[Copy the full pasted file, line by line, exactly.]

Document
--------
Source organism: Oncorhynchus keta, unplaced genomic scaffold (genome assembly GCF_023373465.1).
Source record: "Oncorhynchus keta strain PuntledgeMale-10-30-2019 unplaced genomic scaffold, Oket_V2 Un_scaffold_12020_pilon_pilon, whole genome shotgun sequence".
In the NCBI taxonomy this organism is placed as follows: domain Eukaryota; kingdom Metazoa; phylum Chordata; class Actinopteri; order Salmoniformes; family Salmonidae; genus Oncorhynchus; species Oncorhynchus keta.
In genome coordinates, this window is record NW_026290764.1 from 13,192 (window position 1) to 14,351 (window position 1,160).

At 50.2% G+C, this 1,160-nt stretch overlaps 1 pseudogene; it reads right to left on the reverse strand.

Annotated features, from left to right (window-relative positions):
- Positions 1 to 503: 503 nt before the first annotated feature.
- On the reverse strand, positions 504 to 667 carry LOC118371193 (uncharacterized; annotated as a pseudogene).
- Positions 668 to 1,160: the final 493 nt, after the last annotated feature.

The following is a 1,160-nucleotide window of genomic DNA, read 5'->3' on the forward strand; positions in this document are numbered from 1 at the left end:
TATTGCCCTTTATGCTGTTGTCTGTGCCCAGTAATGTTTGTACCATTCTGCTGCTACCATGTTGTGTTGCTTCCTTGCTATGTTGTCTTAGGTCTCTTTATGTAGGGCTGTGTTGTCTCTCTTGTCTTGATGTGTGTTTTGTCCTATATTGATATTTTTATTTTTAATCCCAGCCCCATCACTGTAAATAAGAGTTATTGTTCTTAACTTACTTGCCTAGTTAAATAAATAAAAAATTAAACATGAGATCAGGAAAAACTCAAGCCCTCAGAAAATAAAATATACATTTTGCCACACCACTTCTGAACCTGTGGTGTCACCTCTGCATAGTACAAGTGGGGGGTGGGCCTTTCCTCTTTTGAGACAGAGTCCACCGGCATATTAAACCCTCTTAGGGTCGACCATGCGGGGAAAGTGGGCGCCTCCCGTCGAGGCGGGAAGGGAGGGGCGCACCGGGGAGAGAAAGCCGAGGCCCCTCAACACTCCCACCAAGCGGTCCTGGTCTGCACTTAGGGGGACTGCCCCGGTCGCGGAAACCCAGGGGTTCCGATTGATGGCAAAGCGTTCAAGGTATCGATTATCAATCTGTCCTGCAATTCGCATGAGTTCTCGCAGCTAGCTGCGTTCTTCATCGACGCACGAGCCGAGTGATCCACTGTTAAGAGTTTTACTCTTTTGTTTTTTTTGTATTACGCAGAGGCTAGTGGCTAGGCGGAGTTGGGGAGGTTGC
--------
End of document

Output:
Source organism: Oncorhynchus keta, unplaced genomic scaffold (genome assembly GCF_023373465.1).
Source record: "Oncorhynchus keta strain PuntledgeMale-10-30-2019 unplaced genomic scaffold, Oket_V2 Un_scaffold_12020_pilon_pilon, whole genome shotgun sequence".
In the NCBI taxonomy this organism is placed as follows: domain Eukaryota; kingdom Metazoa; phylum Chordata; class Actinopteri; order Salmoniformes; family Salmonidae; genus Oncorhynchus; species Oncorhynchus keta.
In genome coordinates, this window is record NW_026290764.1 from 13,192 (window position 1) to 14,351 (window position 1,160).

At 50.2% G+C, this 1,160-nt stretch overlaps 1 pseudogene; it reads right to left on the reverse strand.

Annotated features, from left to right (window-relative positions):
- Positions 1 to 503: 503 nt before the first annotated feature.
- On the reverse strand, positions 504 to 667 carry LOC118371193 (uncharacterized; annotated as a pseudogene).
- Positions 668 to 1,160: the final 493 nt, after the last annotated feature.

The following is a 1,160-nucleotide window of genomic DNA, read 5'->3' on the forward strand; positions in this document are numbered from 1 at the left end:
TATTGCCCTTTATGCTGTTGTCTGTGCCCAGTAATGTTTGTACCATTCTGCTGCTACCATGTTGTGTTGCTTCCTTGCTATGTTGTCTTAGGTCTCTTTATGTAGGGCTGTGTTGTCTCTCTTGTCTTGATGTGTGTTTTGTCCTATATTGATATTTTTATTTTTAATCCCAGCCCCATCACTGTAAATAAGAGTTATTGTTCTTAACTTACTTGCCTAGTTAAATAAATAAAAAATTAAACATGAGATCAGGAAAAACTCAAGCCCTCAGAAAATAAAATATACATTTTGCCACACCACTTCTGAACCTGTGGTGTCACCTCTGCATAGTACAAGTGGGGGGTGGGCCTTTCCTCTTTTGAGACAGAGTCCACCGGCATATTAAACCCTCTTAGGGTCGACCATGCGGGGAAAGTGGGCGCCTCCCGTCGAGGCGGGAAGGGAGGGGCGCACCGGGGAGAGAAAGCCGAGGCCCCTCAACACTCCCACCAAGCGGTCCTGGTCTGCACTTAGGGGGACTGCCCCGGTCGCGGAAACCCAGGGGTTCCGATTGATGGCAAAGCGTTCAAGGTATCGATTATCAATCTGTCCTGCAATTCGCATGAGTTCTCGCAGCTAGCTGCGTTCTTCATCGACGCACGAGCCGAGTGATCCACTGTTAAGAGTTTTACTCTTTTGTTTTTTTTGTATTACGCAGAGGCTAGTGGCTAGGCGGAGTTGGGGAGGTTGC